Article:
EV Engineering News

New Yale study finds lifecycle emissions of EVs to be far lower than ICEs

The myth of the “long tailpipe” has been disproven by many a scientific study, but, like the flat-earth theory, it will probably never go away. Over the years, Charged has reported on dozens of studies that found the lifecycle emissions of EVs to be lower than those of gas-burners.

The latest dose of debunking comes from Yale University, where a new study found that the total indirect emissions from EVs pale in comparison to the indirect emissions from fossil fuel-powered vehicles. Adding in the direct emissions from burning fossil fuels, whether at the tailpipe or at the power plant smokestack for electricity generation, EVs have a clear emissions advantage over legacy vehicles.

The Yale team also calculated a hypothetical carbon price on those emissions to see what effect that would have on the vehicle market.

“A major concern about electric vehicles is that the supply chain, including the mining and processing of raw materials and the manufacturing of batteries, is far from clean,” says co-author Professor Ken Gillingham. “So, if we priced the carbon embodied in these processes, the expectation is that electric vehicles would be exorbitantly expensive. It turns out that’s not the case.”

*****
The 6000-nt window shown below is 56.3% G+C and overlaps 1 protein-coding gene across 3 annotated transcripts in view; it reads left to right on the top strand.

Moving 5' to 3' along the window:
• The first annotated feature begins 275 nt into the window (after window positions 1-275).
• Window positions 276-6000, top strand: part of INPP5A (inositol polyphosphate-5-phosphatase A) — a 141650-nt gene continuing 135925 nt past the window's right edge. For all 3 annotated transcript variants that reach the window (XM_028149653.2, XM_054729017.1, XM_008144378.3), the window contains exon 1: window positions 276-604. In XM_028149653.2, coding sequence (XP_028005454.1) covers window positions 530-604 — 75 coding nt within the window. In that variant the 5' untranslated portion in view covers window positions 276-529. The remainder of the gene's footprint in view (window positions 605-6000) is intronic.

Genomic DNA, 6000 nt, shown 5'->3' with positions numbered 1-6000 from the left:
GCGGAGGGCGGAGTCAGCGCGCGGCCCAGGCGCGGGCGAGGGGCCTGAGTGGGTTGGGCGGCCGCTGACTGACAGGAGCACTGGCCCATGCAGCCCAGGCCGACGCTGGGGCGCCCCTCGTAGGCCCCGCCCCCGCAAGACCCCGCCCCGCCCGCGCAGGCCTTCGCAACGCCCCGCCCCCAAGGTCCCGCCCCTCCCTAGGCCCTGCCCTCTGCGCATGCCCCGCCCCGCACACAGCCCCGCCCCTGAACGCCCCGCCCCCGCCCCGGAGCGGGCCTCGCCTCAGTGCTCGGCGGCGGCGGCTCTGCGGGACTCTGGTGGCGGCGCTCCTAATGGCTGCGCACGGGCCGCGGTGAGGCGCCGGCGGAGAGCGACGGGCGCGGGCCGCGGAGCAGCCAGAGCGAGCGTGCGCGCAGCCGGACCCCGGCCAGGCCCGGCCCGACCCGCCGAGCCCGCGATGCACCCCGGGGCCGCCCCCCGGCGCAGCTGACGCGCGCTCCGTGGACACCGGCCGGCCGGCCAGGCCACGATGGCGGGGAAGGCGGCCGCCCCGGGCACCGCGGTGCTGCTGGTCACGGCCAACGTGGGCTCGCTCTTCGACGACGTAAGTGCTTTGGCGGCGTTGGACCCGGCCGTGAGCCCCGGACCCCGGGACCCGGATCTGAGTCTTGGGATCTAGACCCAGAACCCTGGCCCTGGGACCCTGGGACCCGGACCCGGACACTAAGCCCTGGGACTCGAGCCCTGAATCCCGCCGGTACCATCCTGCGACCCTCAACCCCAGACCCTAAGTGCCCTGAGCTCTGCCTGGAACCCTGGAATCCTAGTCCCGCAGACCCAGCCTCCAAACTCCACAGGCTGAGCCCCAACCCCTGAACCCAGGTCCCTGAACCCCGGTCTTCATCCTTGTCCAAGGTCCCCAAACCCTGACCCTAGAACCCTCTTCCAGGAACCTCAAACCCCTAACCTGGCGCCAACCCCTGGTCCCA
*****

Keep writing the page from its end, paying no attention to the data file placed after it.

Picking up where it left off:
The researchers used a combination of life-cycle assessment and energy modeling to analyze the total life-cycle emissions of legacy vehicles versus EVs.  Their findings, reported in the journal Nature Communications, show that, whereas putting a carbon price only on direct tailpipe emissions would lead to a nearly complete phase-out of fossil vehicles, taxing both direct and indirect emissions would accelerate the transition.

Furthermore, as the share of renewables grows and electricity sources become cleaner, “large-scale adoption of electric vehicles is able to reduce CO2 emissions through more channels than previously expected.”

“The surprising element was how much lower the emissions of electric vehicles were,” says Postdoctoral Associate Stephanie Weber, a co-author of the study. “The supply chain for combustion vehicles is just so dirty that electric vehicles can’t surpass them, even when you factor in indirect emissions.”

Source: Yale School of the Environment via Anthropocene

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